When Americans talk about racism, we are mostly referring to white discrimination against blacks. But racism, in its early-20th-century heyday, was about more than simple hatred. As the word itself suggests, racism, like communism, originally purported to be a science. Facts, as they emerged in the writings of 19th-century racial theorists, seemed to fit perfectly into the world picture advanced by Charles Darwin, who revealed the merciless truth about the survival of the fittest. As with species, so too with human races, thought the founder of eugenics, Darwin's cousin Francis Galton, and the head of the SS, Heinrich Himmler.
Nazis and medical ethics: Deadly Medicine - Creating the Master Race
The practice of medicine in Nazi Germany still profoundly affects modern-day medical ethics codes. "During the 1930s, the German medical establishment was admired as a world leader in innovative public health and medical research," Dr. Wells said. "How could science be co-opted so that doctors as healers evolved into killers and medical research became torture?" The story of medicine under Nazism is instructive and an important theme in understanding the evolution of the Holocaust.
Doc accused of Nazi clinic atrocities dies
Dr. Heinrich Gross who was implicated in nine deaths as part of a Nazi plot to eliminate "worthless lives", had escaped trial after a court ruled he suffered from severe dementia. Gross was a leading doctor in Vienna's infamous Am Spiegelgrund clinic. Historians and survivors of the clinic had accused him of killing or taking part in the clinic's experiments on thousands of children deemed by the Nazis to be physically, mentally or otherwise unfit for Adolf Hitler's vision of a perfect world.
A secret Stalinist plan to create a master race of super apemen (Article no longer available from the original source)
According to declassified documents, the late dictator Josef Stalin in the mid-1920s ordered Russia’s top animal breeding scientist, Ilya Ivanov, to invent a mutant simian warrior. Stalin told the scientist: “I want a new invincible human being, insensitive to pain, resistant and indifferent about the quality of food they eat.“ Ivanov was sent in 1926 to West Africa with $200,000 to conduct his experiments in impregnating chimpanzees. The effort, unsurprisingly, was a total failure.
Kon-Tiki adventurer cooperated with Nazi scientist
Celebrated Norwegian adventurer Thor Heyerdahl, best known for his daring expedition to Polynesia on the Kon-Tiki raft, briefly cooperated with a Nazi scientist, according to a new biography. In February 1938, the acclaimed anthropologist traveled to Germany to visit Nazi racial scientist Hans Guenther and honor him with the skull of a native of the Marquesas Islands. -- "We (Guenther and Heyerdahl) both hold everything French in real contempt. One cannot find a people more fake, more impolite and more uncultured," Heyerdahl said.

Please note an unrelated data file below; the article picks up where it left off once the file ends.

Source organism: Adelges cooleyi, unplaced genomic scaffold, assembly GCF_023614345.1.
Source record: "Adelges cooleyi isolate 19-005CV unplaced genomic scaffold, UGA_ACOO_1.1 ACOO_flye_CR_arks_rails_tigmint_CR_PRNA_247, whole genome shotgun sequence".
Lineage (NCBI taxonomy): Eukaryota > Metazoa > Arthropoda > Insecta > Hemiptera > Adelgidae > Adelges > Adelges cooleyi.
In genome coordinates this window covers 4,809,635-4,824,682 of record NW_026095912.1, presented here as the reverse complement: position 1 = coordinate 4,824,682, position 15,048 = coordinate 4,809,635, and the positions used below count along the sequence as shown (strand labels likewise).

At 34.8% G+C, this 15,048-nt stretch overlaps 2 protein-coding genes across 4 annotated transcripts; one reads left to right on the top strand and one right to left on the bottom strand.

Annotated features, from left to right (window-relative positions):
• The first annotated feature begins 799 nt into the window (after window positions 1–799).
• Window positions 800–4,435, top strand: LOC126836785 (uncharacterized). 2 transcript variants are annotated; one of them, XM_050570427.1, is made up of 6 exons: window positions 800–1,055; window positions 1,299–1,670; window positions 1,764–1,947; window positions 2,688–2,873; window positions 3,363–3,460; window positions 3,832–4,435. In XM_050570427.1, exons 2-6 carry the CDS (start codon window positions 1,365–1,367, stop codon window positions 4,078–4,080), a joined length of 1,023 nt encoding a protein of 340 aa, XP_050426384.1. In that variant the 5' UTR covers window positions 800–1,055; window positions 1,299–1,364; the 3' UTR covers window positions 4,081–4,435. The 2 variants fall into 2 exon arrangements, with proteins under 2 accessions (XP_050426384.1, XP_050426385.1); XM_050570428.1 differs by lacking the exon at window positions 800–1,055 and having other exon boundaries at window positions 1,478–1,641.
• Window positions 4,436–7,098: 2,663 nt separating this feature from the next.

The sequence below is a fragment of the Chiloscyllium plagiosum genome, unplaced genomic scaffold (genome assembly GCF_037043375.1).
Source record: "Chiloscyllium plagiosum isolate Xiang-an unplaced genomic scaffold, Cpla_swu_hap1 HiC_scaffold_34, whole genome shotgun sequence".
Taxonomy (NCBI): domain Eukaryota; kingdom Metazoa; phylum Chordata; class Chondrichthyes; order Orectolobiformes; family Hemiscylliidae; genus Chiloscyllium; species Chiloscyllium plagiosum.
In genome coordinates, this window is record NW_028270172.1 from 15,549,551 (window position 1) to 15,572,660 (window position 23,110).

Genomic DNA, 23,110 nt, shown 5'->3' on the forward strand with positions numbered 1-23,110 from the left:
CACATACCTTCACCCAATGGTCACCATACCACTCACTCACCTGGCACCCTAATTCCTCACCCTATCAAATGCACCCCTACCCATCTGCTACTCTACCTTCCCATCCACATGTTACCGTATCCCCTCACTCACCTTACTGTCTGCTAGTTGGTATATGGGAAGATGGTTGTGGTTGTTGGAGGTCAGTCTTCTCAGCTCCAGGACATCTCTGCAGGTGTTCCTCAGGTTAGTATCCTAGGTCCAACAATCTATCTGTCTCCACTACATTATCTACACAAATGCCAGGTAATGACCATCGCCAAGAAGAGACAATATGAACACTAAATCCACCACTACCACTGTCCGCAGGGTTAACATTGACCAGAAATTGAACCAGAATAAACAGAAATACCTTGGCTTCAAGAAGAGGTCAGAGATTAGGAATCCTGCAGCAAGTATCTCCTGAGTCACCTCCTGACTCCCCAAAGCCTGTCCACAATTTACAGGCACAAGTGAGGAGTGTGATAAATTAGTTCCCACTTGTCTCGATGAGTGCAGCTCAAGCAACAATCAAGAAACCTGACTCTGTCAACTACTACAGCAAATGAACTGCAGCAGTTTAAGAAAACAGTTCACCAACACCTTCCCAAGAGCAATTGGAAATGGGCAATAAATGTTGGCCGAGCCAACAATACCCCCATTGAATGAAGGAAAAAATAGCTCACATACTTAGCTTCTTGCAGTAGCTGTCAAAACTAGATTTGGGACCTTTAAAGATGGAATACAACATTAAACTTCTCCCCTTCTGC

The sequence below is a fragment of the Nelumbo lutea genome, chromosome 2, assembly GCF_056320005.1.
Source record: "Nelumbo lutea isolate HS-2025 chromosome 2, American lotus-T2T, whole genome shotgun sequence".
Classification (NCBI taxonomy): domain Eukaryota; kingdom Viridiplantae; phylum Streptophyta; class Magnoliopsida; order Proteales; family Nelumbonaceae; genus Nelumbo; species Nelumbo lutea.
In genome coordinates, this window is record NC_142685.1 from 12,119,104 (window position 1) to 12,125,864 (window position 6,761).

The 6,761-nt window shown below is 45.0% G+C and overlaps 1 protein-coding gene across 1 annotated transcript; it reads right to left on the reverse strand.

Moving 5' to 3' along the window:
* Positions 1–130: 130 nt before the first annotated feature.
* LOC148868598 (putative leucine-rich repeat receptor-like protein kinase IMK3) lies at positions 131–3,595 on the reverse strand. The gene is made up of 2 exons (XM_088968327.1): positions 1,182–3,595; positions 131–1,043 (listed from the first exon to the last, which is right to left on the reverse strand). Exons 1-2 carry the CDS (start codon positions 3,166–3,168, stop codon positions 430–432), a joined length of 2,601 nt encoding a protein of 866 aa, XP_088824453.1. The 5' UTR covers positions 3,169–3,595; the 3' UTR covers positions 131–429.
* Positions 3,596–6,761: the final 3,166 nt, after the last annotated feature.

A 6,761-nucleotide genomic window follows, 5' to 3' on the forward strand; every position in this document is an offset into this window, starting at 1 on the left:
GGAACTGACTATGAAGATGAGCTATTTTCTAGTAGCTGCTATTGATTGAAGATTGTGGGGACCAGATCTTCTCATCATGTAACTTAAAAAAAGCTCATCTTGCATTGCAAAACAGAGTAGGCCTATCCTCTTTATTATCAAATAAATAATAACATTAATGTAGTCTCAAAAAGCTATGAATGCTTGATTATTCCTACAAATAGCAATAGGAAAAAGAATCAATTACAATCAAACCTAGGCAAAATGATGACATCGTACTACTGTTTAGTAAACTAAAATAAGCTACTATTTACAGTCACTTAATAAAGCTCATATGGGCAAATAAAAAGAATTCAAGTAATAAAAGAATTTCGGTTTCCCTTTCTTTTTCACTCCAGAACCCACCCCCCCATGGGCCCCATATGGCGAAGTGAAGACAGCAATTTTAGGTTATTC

The USA: A Birthplace of Nazi Genocide
On Monday I had the honor of giving the opening talk for Holocaust Remembrance week. It was titled "American Complacency and the Holocaust", I though my preferred title might have been, "The USA: Birthplace of Nazi Genocide." Essentially, in it, I explore American ideological culpability for the Holocaust vis-à-vis eugenics and scientific racism. I assert that Hitler looked towards America as the model for enacting his Aryan master race plan, and I thoroughly substantiate the same.
No place for Nazis in medicine
A Nazi war criminal's contribution to medicine is being slowly written out of the medical record. Until a few decades ago, "Reiter's syndrome" was the term used to describe a certain disorder. It was named after German doctor Hans Reiter, who ran Hitler's Reich Health Office, and during the second world war designed typhoid inoculation experiments that killed more than 250 people. He was also implicated in enforced sterilisations and euthanasia.
Hitler's debt to work of American eugenicists
American raceologists were proud to have inspired the strictly eugenic state the Nazis were constructing. In those early years of the Third Reich, Hitler and his race hygienists carefully crafted eugenic legislation modelled on laws already introduced across America and upheld by the supreme court. Nazi doctors, and even Hitler himself, regularly communicated with American eugenicists from New York to California, ensuring that Germany would scrupulously follow the path blazed by the US. American eugenicists were eager to assist.